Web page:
Leaving or selling the marital home is one of the most difficult consequences of divorce, and it is a sad reality for many couples, as they have to downsize when they go their separate ways. They simply cannot afford to live under the same living conditions that they have during their married years. Leaving a loved family home, whether owned or rented, can be tough.
People may not understand how difficult this is for you and may think about it as just another reality of divorce. In fact, many couples stay together much longer than they should because they fear leaving their homes. High property prices in Australia have also made it very difficult for many people to find decent homes to move into. Hence, they are unable to leave even the worst relationships.
Whether you decide to sell or not may be determined by whether you or your ex is willing and able to buy the other partner out. Once you have reached settlement whether you should sell the house or not should become a lot clearer.
Assets are not split down the middle, there is a complex formula that is used to decide who gets what in a divorce. The formula depends on financial and non-financial contributions made during the marriage. The primary caregiver to the children also has an impact on the asset allocation.
Whatever the end result, parents are always concerned about the effect of any moves on the children. Moving out of the home with the children comes along with a great deal of guilt for the disruption caused in their lives.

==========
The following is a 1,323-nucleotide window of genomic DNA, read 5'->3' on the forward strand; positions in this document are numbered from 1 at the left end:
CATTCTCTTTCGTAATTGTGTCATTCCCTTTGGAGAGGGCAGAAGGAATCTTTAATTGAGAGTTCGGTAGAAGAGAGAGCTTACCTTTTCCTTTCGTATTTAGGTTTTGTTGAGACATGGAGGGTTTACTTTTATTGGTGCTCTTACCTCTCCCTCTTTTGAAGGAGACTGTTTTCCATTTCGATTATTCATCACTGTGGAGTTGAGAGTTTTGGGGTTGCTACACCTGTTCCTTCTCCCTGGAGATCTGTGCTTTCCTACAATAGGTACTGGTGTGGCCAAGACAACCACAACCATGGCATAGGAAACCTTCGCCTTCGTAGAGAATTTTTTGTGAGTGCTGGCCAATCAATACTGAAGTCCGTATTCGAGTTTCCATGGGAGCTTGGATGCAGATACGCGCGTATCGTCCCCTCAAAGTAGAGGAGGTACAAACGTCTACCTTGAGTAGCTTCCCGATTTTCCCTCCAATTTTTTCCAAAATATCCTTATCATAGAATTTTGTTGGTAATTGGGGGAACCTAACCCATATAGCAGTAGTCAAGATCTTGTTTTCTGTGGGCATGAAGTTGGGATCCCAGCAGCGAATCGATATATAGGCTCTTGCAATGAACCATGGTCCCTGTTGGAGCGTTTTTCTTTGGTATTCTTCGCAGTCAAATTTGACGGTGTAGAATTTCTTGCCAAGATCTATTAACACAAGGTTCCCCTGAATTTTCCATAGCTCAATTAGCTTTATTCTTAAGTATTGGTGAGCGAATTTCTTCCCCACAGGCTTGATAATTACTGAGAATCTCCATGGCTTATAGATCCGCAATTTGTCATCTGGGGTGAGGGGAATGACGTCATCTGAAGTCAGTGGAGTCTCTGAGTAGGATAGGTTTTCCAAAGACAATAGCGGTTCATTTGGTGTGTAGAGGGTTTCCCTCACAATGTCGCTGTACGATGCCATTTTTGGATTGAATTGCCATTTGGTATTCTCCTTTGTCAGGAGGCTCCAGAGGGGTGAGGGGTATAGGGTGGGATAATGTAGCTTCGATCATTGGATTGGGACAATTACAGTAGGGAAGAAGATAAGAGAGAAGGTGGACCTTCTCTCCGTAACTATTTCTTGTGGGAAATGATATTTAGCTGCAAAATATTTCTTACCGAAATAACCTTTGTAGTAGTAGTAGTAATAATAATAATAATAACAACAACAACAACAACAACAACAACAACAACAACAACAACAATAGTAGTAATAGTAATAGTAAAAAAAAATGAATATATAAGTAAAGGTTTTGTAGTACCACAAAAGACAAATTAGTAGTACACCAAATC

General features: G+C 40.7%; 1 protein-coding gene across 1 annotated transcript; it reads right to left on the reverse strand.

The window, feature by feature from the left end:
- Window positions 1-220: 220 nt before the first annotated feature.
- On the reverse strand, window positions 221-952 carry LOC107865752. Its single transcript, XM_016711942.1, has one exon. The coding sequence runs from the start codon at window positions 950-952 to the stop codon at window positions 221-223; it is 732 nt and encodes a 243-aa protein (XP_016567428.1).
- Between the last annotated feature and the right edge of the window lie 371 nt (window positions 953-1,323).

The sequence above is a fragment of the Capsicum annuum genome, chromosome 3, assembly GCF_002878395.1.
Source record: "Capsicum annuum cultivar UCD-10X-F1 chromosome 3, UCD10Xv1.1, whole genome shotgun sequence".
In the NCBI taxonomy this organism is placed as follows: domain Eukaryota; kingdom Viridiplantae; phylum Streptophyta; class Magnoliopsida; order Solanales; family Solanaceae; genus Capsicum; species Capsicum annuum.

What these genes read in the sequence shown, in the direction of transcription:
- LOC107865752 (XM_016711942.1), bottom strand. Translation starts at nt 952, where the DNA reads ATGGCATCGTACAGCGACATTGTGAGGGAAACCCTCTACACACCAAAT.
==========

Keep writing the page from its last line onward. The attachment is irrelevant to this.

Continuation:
It can be comforting when you get to keep the marital home after the divorce. It means that you are in familiar surroundings and continue to form part of the community that you know. On the other hand, you are surrounded by memories, bittersweet no doubt, of the good and bad times that you and your ex have shared over the years.
In addition, you may have the financial concern of a mortgage that you now have to shoulder alone. You may want to consider selling if the cost burden of making repayments is giving you sleepless nights. There is no point in working yourself to the bone in an attempt to pay a mortgage that is making it difficult to manage the household expenses. If this is the case it may be far better for the family to move into a more affordable home and do without the stress.
If you believe that you will not manage the mortgage on your own it is better to sell your home as part of the divorce settlement. This is because the cost of the sale will come out of the settlement amount. If a few months into the divorce you find that you cannot afford the mortgage you may end up having to pay the substantial estate agent fees on your own.
Let’s not forget that if you transfer the property from joint ownership to your name or from one partner to another under a court order or BFA, the transfer may be exempt from transfer fees. The cost saving of the stamp exemption must be weighed against estate agent fees when deciding how to dispose of property on divorce.
Apart from the possible financial burden of staying on in the marital home after divorce, you should embark on some redecoration of the home. A lick of paint, some new linen, a throw or curtains can help you to make that home truly yours rather than one filled with bittersweet memories.